A case for corporate governance

The corporate governance agenda has received great prominence during the past two decades. Many think of this as the next best thing after international accounting standards. But why is good governance so important?

Share ownership structures and management structures have changed dramatically over time. Moving from family owned businesses to public companies, and the separation of ownership from management, we are now more familiar with the model of large and dispersed shareholder bases (dispersed ownership) working with accountable management teams. The need of safeguarding shareholder rights is greater than ever before and this is where corporate governance applies.

Taking this a step further, corporate governance principles and practices can affect a company’s shareholder structure, as they can either attract or repel investors and shareholders. The investment community is cautious when it comes to the protection of shareholder rights and they will most certainly opt for the friendliest habitat.

Moreover, the case of Enron showed us how the lack of good corporate governance can bring down a mighty company. Compliance to the letter of the law will ultimately protect us from ourselves. Man needs guidance and control by those who know best, as Hobbes would argue.

One should not ignore companies’ desire to improve efficiency. Institutional guidelines and reforms are known for enhancing performance, so sticking to the rules and following best practices will ultimately take businesses forward.

Good corporate governance draws on corporate responsibility: does this mean that companies embracing corporate governance principles are just committed to being good? Is it possible that good governance practices are the making of feelings of responsibility and business ethics?

Corporate governance map
Depending on background/geography, business genre (family owned vs public company, small cap vs large cap), different economies, societies or mentalities, it’s getting hard to even come up with one definition of corporate governance these days.

Moreover, in many cases companies are publicly listed in more than one country and are, by default, required to operate in compliance with more than one set of rules and standards. By standards one refers to key areas of focus (some corporate governance issues featuring more than others), practices and procedures, levels of transparency, accountability etc.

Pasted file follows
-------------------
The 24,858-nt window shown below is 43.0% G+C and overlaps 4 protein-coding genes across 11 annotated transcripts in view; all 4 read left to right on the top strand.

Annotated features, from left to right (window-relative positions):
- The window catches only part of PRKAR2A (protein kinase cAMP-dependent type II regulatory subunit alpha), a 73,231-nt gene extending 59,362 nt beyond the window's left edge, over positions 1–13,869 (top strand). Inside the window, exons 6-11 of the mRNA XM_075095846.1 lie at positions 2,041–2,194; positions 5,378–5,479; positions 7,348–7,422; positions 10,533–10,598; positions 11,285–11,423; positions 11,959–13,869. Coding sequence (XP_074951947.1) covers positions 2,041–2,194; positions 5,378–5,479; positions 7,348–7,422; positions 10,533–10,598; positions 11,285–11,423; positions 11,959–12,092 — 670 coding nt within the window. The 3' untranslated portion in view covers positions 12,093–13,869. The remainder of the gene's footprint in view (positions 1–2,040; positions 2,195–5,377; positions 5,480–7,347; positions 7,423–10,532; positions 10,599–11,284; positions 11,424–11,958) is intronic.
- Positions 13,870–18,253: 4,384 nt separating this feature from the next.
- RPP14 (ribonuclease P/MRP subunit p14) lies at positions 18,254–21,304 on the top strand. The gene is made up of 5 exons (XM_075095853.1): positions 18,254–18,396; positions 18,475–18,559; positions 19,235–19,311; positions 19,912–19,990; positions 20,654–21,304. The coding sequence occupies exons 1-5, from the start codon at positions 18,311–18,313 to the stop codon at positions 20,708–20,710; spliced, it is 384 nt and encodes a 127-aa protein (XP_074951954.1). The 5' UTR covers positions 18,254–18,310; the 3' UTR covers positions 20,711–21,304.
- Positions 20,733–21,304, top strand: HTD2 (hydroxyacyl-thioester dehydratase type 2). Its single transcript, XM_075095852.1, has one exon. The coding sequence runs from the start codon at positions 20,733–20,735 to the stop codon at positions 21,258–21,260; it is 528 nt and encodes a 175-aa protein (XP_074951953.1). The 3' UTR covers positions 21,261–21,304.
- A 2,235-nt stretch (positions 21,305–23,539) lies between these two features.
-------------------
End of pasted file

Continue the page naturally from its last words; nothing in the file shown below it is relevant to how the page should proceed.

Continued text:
Yes, there are variations of every form. And any transition from one model to the other in most cases involves substantial reform in the systems. The interaction, however, of different corporate goverance systems and sets of rules, provided they don’t work to undermine or contradict each other, ultimately drives companies forward. Bilingual kids: they tend to outsmart their peers in activities.

OTE SA (Hellenic Telecommunications Organisation SA) is Greece’s telecom’s incumbent and a large capitalisation company listed on the Athens, New York and London Stock Exchanges. Consisting of the parent company OTE SA and its subsidiaries, the OTE Group offers fixed-line (voice, broadband, data and leased lines) and mobile telephony services in Greece and Romania, as well as mobile telephony services in Albania and Bulgaria. The Group is also present in Serbia through its 20 percent stake in the country’s incumbent operator, Telekom Srbija. OTE Group is also involved in a range of activities in Greece, notably in real-estate, satellite telecommunications and professional training.

Due to the fact that the company is listed on the Greek as well as on the USA and UK stock exchanges, OTE operates in compliance with applicable domestic and international capital markets and corporate governance rules.

Against this background and with a dispersed shareholder base comprising of more than 100,000 shareholders, the Greek incumbent has always had more than enough to chew on in terms of compliance and adaptability.